Priming Horns?

Muzzleloading Season
Guns & Recreation
Priming Horns?
Editing History
Craft Apprenticeship
Wallace Gusler Retires
Written for the Bevel Brothers column in Muzzle Blasts in 2002
Several years ago at Friendship, in an informal “Stump the Experts” session behind Gunmaker’s Hall, I asked the Bevel Brothers what I hoped was a tricky question. “If you traveled back in time to 1770 and encountered a deer hunter in the Appalachian Mountains what kind of powder is he carrying in his priming horn?” As you fans of this column know, those boys are smarter than they like to let on. My question was immediately answered. “From everything we have seen we don’t believe he would have a priming horn.” In my opinion that was exactly the right answer.

Now a reader has sent in a question about priming horns and the Bevel Brothers have asked me to come up with my own answer to why I think there should be no priming horn in an 18th-century shooting kit. Here goes.

There are two basic kinds of documentary evidence—positive and negative. In the October issue John Curry wrote an article documenting the positive evidence he had found that some men on the frontier wore beards. This article caused a lot of discussion but it all came down to having to agree that beards, however rare, were not unknown. Negative evidence is a lot harder to deal with. Just because in thirty years of research on rifles and their use neither I nor the other historians who have worked for the Colonial Williamsburg Gunshop ever found a single colonial period reference to either priming horns or priming powder doesn’t prove they didn’t exist. To me it does prove that, if they existed, they were not common. Certainly not as common as beards.

One way to validate negative historical evidence is to explain where the search that didn’t find anything was conducted. There are several kinds of public documents that list objects. Probate inventories are common in Virginia will books. We have read literally thousands of these documents and never found a priming horn mentioned. Horns, bags, bullet molds and wipers are fairly common. But no priming horns.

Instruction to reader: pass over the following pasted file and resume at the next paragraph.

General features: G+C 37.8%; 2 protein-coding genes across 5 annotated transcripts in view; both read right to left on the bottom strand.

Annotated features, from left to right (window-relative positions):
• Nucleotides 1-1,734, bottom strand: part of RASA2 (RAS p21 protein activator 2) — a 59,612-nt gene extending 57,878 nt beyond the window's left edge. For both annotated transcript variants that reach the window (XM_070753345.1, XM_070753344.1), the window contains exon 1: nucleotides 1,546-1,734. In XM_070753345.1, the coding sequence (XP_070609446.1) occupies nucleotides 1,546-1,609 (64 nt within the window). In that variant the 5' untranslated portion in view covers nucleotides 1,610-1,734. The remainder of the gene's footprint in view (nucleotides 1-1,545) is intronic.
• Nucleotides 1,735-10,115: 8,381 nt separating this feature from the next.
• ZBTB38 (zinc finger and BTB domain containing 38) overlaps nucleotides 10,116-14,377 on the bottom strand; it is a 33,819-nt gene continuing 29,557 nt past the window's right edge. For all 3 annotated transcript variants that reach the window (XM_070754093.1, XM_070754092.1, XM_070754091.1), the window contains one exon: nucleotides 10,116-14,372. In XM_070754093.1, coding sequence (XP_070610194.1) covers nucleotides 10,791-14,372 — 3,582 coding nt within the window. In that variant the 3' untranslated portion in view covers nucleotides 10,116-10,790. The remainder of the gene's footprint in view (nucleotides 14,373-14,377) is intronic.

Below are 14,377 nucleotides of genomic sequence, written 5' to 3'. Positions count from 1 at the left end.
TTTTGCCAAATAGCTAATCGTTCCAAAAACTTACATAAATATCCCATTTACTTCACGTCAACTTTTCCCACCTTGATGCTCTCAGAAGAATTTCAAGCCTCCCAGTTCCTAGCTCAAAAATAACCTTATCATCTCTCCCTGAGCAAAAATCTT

In merchant’s records we have searched inventories, account books and newspaper advertisements. Stores usually list simply gunpowder but some carry FFG and FG powder. None seem to mention any finer grades. Other store records list their powder as rifle, musket or, rarely, cannon powder. I belief there is ample evidence that FFG was “rifle powder.” For example, in a 1758 letter to General Forbes, Col. Henry Bouquet requested “fine” powder for the riflemen and clarifies that by adding “FF.”

During the Seven Years War, the Revolution and the War of 1812 there are numerous accounts in correspondence and other government documents related to equipping and supplying the riflemen. Some of these documents go into enough detail to include a wire for picking the touchhole but none we have found mention a priming horn.

Period books from England on shooting like An Essay on Shooting, 1789, Colonel Hanger to all Sportsmen, 1814, and Instructions to Young Sportsmen, 1833, give instruction on shooting but never mention separate priming horn or the use of a finer granulation of powder for priming. Recently we have also noticed the absence of a second powder container in even the more elaborate cased sets of guns. Some of us believe that the gunsmiths who made these cased sets and the rich gentlemen who could afford them would have been at the leading edge of the shooting technology. They, more so than a colonist, would have had separate priming if they thought it to be an advantage.

And finally there is also some modern proof that there is no significant advantage in using finer priming powder. In 1987 Larry Pletcher began developing a system to use electric eyes and a computer to measure how long it took from tripping the sear until the priming powder ignited. His research was published by the NMLRA in Volume IV of the Journal of Historical Armsmaking Technology (1991). In 20 trials each with 2Fg, 3Fg and 4Fg priming he found the average for 4F to be only .004 of a second faster than 2F. Later studies with a video camera that took 1000 frames a second confirmed Larry’s work. There was more variation from lock to lock and shot to shot than there was between powders.

My conclusion from all of this evidence is that the common use of priming horns and finer granulations of powder for priming were developments of the mid to late 19th century.